Archive - Jul 24, 2009

I Know From Stupid

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Memo to Barack Obama: I GOT YOUR BACK ON THIS.

But I also have a bit of other business, so what the hell, let's call it META SPASTIC TOPIC MONKEY FRIDAY!

Yesterday, we shifted YAD over to a different server on my host. And when I say "we", I mean Sir Mikes-A-Lot, a.k.a. Baby Got Back End, did most of the moving and I nodded encouragingly or pointed out broken stuff. Most things will be the same. A couple of things will be better. That calendar inside the post body will be gone, unless you can't see it, in which case it's gone already and was never an intentional redesign. This is why, by the way, the RSS feed did what it did twice yesterday. Sorry about that. Search should also work better, since we re-indexed the entire site (again, see definition of "we" above). If you notice anything weird or broken, by which I mean anything weirder or more broken than it was two days ago, drop me an e-mail.

So we're gonna do this Gates thing? Really? Big-ass press conference on health care reform, the most important news topic of the summer, and we're going to have a two-week discussion about how President Obama dared to call a cop stupid? FUCKING GREAT. So let's do this. Because while I don't agree with Obama about a lot of things, and take small comfort that I would agree with his opponents even less, he was dead-on with this call, and frankly, it was one of the most real, honest moments we've seen from a politician in ages.

If you don't know the backstory, Henry Louis Gates Jr. is a Harvard professor. He's also black. He couldn't get his front door open so, he had his cab driver help him open it. Neighbors reported two black men breaking into a house to the Cambridge police, who investigated, then arrested Gates for disorderly conduct after he showed them proof he both was who he said he was and lived where he said he lived. Obama was asked about this at the press conference last night, and here's what he said:

"Well, I should say at the outset that Skip Gates is a friend, so I may be a little biased here. I don't know all the facts. What's been reported, though, is that the guy forgot his keys. He jimmied his way to get into the house. There was a report called into the police station that there might be a burglary taking place. So far so good. Right? I mean, if I was trying to jigger in -- well, I guess this is my house now, so it probably wouldn't happen. Let's say my old house in Chicago. Here, I'd get shot. But so far so good."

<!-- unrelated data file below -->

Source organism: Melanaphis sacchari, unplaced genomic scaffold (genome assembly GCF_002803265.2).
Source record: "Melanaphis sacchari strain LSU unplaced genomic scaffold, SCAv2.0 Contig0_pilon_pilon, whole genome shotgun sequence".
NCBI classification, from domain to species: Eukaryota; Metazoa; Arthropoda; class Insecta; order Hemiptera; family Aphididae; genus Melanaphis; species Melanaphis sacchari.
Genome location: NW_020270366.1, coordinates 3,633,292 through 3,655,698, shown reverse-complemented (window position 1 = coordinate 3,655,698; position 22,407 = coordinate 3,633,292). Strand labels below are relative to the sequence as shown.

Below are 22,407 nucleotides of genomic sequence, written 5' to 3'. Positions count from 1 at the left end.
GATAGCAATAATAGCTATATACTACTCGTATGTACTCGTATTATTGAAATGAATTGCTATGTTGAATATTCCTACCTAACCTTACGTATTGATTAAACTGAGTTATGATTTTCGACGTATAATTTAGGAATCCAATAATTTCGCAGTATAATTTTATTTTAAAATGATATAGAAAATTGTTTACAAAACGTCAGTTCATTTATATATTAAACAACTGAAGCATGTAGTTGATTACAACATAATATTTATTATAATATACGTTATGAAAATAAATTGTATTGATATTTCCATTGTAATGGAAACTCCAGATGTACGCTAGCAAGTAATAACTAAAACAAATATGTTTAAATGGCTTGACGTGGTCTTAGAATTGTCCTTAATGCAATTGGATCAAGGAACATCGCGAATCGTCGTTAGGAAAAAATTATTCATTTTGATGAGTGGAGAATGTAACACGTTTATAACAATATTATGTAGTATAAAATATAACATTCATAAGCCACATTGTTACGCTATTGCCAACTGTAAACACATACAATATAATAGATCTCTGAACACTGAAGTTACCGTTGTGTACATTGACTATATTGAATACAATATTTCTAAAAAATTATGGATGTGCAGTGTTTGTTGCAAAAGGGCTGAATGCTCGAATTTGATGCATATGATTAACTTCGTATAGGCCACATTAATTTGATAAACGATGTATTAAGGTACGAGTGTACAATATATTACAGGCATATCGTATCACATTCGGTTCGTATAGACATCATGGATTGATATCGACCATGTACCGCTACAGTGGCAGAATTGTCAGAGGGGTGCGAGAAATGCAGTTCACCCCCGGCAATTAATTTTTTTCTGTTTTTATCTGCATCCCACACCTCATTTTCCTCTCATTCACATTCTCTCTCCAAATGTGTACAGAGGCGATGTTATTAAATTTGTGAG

So far, so good indeed. He's established the parameters of what he knows, said upfront that he's reacting to how a friend of his was treated, and cracked a joke, although I don't think he should sell Chicago short. They'd probably shoot him there, too.

"They're reporting, the police are doing what they should. There's a call. They go investigate what happens. My understanding is at that point Professor Gates is already in his house. The police officer comes in. I'm sure there's some exchange of words but my understanding is that Professor Gates then shows his I.D. to show that this is his house. And at that point he gets arrested for disorderly conduct, charges which are later dropped."

Guess what? Again, all true. Facts of the case as they were known at the time (and still known now). So what are people shitting themselves over? This next bit.

"Now, I don't know, not having been there and not seeing all the facts what role race played in that, but I think it's fair to say, number one, any of us would be pretty angry. Number two, that the Cambridge police acted stupidly in arresting somebody when there was already proof that they were in their own home and, number three, what I think we know separate and apart from this incident is that there is a long history in this country of African-Americans and Latinos being stopped by law enforcement disproportionately. And that's just a fact."

A lot of people don't like that response. A lot of people can, coincidentally eat shit and like it, because you know what? This WAS a stupid move. It might have been racially motivated, or it might have been the general post-millennial police attitude where anyone who dares question the authority of the man in uniform in the slightest is lucky when they don't get Tasered. Might have been a bit of both. Doesn't matter. You know where disorderly conduct happens? In public. Or maybe at someone else's house. Yelling at someone inside your own home isn't disorderly conduct.

It -was- stupid. And while there are still a ton of things I wish Obama would do differently, it's so goddamned refreshing to see someone step up and unequivocally call a stupid thing stupid. And even better, tie it in to the historical abuse of power by police against minorities, because even if this particular incident wasn't motivated by race (and we all know it was, but let's pretend), it certainly lives in the same neighborhood as decades of racial profiling. Which is what Obama said, and what he's getting yelled at for, because cops, like troops, are assumed to be perfect any time they're not investigating a Republican.

And he'll probably walk it back, and maybe even half-heartedly apologize for it, and that will be stupid and irritating and maddening because everything he said was right and the people yelling at him for it are all opportunistic assholes who should get kicked in the balls, not pandered to. But for now, at least, the President of the United States not only told the truth, but told an uncomfortable truth about stupid people. Credit where credit is due.